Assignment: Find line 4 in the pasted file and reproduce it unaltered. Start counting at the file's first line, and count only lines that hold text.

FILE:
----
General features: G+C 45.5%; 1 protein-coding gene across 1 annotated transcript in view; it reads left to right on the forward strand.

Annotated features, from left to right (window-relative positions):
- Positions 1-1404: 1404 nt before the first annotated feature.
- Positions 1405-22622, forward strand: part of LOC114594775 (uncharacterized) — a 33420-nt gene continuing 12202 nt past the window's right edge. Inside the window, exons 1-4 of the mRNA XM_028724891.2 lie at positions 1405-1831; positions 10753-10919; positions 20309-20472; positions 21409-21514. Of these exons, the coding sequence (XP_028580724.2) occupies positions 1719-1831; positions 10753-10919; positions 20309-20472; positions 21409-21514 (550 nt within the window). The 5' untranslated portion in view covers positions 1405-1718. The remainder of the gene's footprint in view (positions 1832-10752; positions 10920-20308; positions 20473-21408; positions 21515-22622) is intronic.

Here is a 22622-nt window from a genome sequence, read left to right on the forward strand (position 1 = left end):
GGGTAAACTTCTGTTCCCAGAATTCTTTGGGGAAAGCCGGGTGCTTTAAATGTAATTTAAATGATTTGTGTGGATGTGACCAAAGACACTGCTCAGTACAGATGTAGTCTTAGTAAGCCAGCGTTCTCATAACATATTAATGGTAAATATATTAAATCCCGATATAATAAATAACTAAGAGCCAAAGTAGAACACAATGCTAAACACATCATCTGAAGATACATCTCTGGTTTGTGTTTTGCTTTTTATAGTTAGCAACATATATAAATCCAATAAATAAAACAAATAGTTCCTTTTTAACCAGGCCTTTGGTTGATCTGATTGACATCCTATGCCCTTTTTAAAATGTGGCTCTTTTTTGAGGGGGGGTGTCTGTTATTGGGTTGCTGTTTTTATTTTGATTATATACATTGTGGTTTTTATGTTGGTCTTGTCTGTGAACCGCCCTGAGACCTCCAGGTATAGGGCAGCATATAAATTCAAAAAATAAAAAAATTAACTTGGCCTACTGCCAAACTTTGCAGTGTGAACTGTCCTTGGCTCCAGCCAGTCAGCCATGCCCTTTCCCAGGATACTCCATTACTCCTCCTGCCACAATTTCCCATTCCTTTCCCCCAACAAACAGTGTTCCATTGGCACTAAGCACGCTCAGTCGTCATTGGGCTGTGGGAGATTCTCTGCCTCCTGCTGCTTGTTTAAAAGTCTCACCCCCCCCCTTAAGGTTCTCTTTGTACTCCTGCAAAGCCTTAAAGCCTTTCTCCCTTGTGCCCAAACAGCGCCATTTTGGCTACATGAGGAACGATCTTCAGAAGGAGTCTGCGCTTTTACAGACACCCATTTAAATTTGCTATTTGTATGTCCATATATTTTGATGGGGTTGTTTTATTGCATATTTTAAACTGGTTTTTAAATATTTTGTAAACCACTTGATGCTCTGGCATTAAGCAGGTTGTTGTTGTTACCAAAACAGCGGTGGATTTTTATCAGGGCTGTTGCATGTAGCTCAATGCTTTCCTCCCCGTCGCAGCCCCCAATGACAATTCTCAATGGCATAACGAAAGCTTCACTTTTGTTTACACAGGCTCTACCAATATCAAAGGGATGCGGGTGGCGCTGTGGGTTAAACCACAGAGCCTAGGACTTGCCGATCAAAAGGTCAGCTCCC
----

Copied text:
- Positions 1405-22622, forward strand: part of LOC114594775 (uncharacterized) — a 33420-nt gene continuing 12202 nt past the window's right edge. Inside the window, exons 1-4 of the mRNA XM_028724891.2 lie at positions 1405-1831; positions 10753-10919; positions 20309-20472; positions 21409-21514. Of these exons, the coding sequence (XP_028580724.2) occupies positions 1719-1831; positions 10753-10919; positions 20309-20472; positions 21409-21514 (550 nt within the window). The 5' untranslated portion in view covers positions 1405-1718. The remainder of the gene's footprint in view (positions 1832-10752; positions 10920-20308; positions 20473-21408; positions 21515-22622) is intronic.